"Our nicknames were the chipmunks," said Davis, referring to the fact the young ladies at State were prone to chatting a lot.

A favorite activity of the court was going to the different parades, but neither Davis or Mains enjoyed getting up early. If you want a taste of their thoughts on getting up for the parades, then go to Saturday's Junior Miss program, as it will be the topic of their outgoing skit.

Davis enjoyed seeing the young kids at the parades.

"Their faces were priceless," said Davis.

Both girls admitted, though, that the famous royal wave was a bit tiring at times.

"The parades were fun because we got to go to a brand new community," said Davis.

Both Mains and Davis enjoyed meeting hundreds of new people over the last year.

For Mains, the most difficult part of the last year was trying to juggle her schedule. The easiest part came natural to her.

"I can pop in and out of a smile," said Mains.

If any one was ever wondered the secret to Davis' hairstyle for the parades and other events, than wonder no further. Davis admitted she used a fake hair piece, commonly referred by those around her to as "The Squirrel." Davis joked the hair piece was real easy to use. The most difficult part for Grandview's Junior Miss was having to relinquish her weekends for social engagements of the court.

Both young ladies, though, have taken the role of representing Grandview to heart. Mains said the important part of being on the court is to take the role seriously, but also be able to have fun with it.

"That is what it is all about," said Mains.

Davis took her role as Grandview Junior Miss much like Mains, with responsibility and dedication.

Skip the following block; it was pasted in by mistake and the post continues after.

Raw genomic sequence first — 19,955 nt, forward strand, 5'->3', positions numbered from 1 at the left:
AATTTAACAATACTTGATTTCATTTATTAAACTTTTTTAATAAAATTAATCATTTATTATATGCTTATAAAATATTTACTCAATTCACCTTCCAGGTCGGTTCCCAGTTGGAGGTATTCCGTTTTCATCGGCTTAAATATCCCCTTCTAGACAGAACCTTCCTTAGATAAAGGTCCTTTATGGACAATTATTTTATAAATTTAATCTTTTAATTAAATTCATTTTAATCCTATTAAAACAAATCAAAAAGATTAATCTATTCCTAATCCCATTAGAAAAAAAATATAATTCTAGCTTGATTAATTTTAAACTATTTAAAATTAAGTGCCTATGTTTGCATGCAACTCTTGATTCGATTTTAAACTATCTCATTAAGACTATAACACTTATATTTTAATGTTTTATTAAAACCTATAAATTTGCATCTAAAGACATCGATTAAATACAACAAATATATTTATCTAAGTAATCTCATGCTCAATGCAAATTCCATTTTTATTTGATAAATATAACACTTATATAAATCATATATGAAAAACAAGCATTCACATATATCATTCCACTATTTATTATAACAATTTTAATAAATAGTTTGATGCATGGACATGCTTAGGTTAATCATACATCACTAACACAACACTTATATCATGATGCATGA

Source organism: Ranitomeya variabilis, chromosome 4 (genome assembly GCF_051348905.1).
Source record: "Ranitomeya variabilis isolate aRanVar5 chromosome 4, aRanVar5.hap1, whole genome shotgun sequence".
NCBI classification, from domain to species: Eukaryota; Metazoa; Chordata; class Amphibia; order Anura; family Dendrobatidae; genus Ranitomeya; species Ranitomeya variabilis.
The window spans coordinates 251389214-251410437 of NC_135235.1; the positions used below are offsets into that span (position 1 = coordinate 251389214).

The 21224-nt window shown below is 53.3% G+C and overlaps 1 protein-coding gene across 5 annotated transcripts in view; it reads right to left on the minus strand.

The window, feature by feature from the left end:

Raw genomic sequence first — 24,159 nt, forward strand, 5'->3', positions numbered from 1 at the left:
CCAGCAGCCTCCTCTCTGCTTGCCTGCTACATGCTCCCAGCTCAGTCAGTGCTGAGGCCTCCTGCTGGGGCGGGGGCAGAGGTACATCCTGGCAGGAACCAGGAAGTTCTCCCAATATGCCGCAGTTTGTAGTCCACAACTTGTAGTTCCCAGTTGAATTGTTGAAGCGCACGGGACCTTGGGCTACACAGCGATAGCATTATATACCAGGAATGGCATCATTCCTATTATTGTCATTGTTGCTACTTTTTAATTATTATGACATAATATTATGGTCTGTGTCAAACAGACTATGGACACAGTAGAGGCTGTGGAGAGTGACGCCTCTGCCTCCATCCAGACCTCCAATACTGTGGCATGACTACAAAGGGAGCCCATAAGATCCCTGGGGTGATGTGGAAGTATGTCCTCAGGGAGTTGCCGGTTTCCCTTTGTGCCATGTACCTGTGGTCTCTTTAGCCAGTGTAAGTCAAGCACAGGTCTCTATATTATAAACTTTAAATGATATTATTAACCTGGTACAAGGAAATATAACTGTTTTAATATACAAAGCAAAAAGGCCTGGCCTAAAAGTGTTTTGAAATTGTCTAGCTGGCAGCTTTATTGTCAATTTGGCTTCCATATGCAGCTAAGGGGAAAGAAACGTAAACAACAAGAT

"People look at you all the time. They are always judging you," said Davis. "It is not a couple of hours job. It is 24 hours per day, seven days per week."

Davis and Mains said the past year on the Grandview Junior Miss court has helped them develop their leadership skills. The two say they have also gained the confidence to speak in front of others.

However, both young ladies were quick to point out that it would have been very difficult to do any of this without the support of their parents. Davis wanted to thank her parents, Roger and Polly Davis, and Mains wanted to acknowledge the efforts of her parents, Mike and Linda Chester and Tony Mains.

With a smile on their faces, the two chuckled at watching this year's court hopefuls practice for Saturday's program.

"It is fun to watch them and see them get excited," said Mains of the contestants.

"This is a learning experience for them," added Davis. "It is great to see how much they have grown."

For the incoming court, Davis and Mains offer this advice.

"This is a once in a lifetime opportunity," said Davis. "Make it worthwhile and make it fun. You are going to do good no matter what. It goes by so fast."

Davis and Mains both hope the Grandview community has been proud of how they have represented it.

"I hope that Grandview feels we have represented them in a good way," said Mains.

"I hope they are proud of us," added Davis. "And for other communities, I hope (through us) they saw how great our community is."